Guest columnist of this week is former Italian eventing team trainer Michele Betti.
As of the 1990s Betti has been an Italian junior/young rider team trainer, a selector and chef d’equipe with countless medals won at the European Championships to his credit. He was the vice senior team trainer for the Olympics Games in 1992 and 1996 and senior team trainer and selector for Italian eventing since 2001, having won bronze at the Europeans in Pau and Pratoni del Vivaro and fielding Italian riders at the 2004 and 2008 Olympic Games. FISE awarded him the title of Master of Excellence for his exceptional skills as a trainer and for his high-level technical preparation. Known for his very human character, kindness and helpfulness, Betti now lives in Germany, where he deepened his knowledge in dressage.
Allow Teams of Growing Nations to Compete at Championships
I would like to report some of my thoughts about the methods of selection and the whole policy for the selections for various championships and the Olympics. For this, I refer to my experience of almost 25 years as a team trainer, team selector and team manager of Italian Eventing.
I am well aware that Eventing, Dressage, and Show Jumping are different disciplines of equestrian sport, but I am convinced that the selection methods are common and follow fundamental principles that are the same for any discipline. We also must always keep in mind that the team selector or the team trainer has in his hands not only the selection for a specific competition, but in truth - and this is much more important - he has in his hands the future and the growth of the entire equestrian movement of a nation. I have always taken this into account first and foremost.
Leading and Growing Nations
First of all, we must consider that there are teams that have been at the top of the rankings for years, while there are teams that I call "growing teams."
I have never felt comfortable defining A or B teams. I am more interested in talking about the selections that concern the teams that we define as growing, since it is much easier, obviously, to select teams in those countries where there are many top level riders which have been leading the world rankings for years. When it concerns those top riders it is quite obvious that it will be enough to decide selection competitions, to establish a minimum score that will depend on the level of the riders available to the selector, and obviously the form and fitness of the various combinations.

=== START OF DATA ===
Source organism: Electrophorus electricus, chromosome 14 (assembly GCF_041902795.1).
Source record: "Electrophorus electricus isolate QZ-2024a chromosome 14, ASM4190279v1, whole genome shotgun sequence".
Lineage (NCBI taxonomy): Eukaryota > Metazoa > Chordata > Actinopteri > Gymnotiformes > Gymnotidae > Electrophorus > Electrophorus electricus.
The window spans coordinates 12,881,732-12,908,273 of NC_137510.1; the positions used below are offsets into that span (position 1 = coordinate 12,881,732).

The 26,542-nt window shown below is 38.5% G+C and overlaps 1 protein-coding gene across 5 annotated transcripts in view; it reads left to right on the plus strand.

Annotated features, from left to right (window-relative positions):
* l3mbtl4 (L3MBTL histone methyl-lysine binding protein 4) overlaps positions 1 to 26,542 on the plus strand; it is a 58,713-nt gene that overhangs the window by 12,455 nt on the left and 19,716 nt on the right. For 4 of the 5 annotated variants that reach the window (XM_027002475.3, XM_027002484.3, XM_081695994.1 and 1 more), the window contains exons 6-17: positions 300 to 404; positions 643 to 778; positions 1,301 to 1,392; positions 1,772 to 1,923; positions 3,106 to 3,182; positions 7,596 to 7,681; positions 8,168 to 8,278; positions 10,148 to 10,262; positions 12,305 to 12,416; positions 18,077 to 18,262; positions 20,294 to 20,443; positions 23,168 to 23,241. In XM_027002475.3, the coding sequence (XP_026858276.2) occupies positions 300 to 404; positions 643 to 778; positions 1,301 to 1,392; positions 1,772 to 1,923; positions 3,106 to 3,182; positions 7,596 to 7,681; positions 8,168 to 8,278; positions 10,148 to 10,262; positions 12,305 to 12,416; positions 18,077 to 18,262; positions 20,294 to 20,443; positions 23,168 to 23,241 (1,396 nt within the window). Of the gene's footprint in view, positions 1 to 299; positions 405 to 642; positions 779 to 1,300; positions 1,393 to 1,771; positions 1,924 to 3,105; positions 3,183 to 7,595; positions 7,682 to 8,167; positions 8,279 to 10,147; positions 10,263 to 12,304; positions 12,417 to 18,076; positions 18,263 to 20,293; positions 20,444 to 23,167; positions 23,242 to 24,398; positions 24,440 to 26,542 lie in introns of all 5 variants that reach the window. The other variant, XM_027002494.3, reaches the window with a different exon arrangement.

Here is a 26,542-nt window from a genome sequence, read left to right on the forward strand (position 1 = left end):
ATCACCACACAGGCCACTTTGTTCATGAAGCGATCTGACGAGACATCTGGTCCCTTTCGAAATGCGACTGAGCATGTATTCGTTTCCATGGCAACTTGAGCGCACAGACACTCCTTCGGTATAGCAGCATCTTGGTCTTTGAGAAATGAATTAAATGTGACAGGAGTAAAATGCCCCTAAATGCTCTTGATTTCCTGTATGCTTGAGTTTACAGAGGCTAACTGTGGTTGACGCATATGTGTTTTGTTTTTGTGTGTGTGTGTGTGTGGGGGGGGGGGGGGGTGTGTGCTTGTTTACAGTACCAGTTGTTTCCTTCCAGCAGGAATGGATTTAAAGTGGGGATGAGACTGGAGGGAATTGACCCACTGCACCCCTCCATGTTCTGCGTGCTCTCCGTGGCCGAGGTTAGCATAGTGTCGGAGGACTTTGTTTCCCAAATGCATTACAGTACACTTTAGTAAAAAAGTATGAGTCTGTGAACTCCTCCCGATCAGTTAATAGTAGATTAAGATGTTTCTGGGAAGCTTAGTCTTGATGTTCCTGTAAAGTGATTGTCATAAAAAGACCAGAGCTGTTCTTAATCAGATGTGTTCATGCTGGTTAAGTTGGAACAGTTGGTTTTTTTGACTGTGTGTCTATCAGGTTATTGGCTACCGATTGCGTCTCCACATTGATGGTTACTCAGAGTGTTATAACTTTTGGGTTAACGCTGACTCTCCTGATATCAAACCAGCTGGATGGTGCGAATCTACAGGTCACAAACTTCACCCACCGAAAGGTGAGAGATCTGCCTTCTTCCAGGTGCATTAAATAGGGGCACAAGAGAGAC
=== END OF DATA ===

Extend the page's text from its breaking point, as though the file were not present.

For growing nations, on the other hand, establishing a minimum score to be achieved, which can be 68% or 69% or 70%, is a simplistic policy in my opinion, and one that will certainly not allow riders to grow both quantitatively and qualitatively.
It can sometimes be observed that the tendency of some selectors is only to raise the bar of this score as if this would be the key to raising the riders' technical level. This is another strategy for a selector to take away a certain amount of responsibility for his choices, relying exclusively on numbers and not on a personal, honest and competent observation of the level reached.
Allow Room for Growth
Ever since I was a selector and technician of the Junior and Young Riders teams, I have always tried to work together with the riders, even in the preparatory work, to keep everyone involved as much as possible, not only the riders, but also the owners, the personal trainers , in short, all the protagonists involved in this journey.
I have never applied different parameters other than those required by the FEI. I have presented a team at all European and World championships as well as the Olympics even when in some cases I knew clearly that we could not aspire a team or individual medal. However, at the same time I have always thought that "staying at home", which I see as retiring before trying to compete, was never a good idea. I always thought that "staying home", i.e. retiring before trying, would only be frustrating for the whole movement and development of the sport.
For my part, I provided the riders with all the assistance I could, making it clear that I was working for them, that their success would be my success and that their failure would also be my failure. I have also been very fortunate because often, not always, the sports managers of my federation have followed this strategy.
Over the years, all this has led to a considerable increase in the number of high level riders and, with calm and patience, the results have improved a lot. Now there have been many medals at the junior and young riders' championships and two medals at the European senior championships in eventing.
Build a Very Large Team
I have always tried not to concentrate on only a few riders who individually could have obtained good results, but as Team Trainer and Selector I have always tried to build a very large team.
It fills me with joy today to see that three quarters of the Italian Eventing team that will go to Tokyo comes from this wonderful experience that we started together at the Junior-Young Riders level and has taken him to various Senior Championships with great results.
To conclude, the team trainer and selector must never become a judge of the performance of his riders but must, with a serious and honest program, transform himself into a driving force for the whole team. S/he should instil in everyone the feeling that with work and proper planning it will always be possible to represent their country with honour.
In some people's eyes this might look as too romantic a concept, but I have experienced down my belt that it works.
- Michele Betti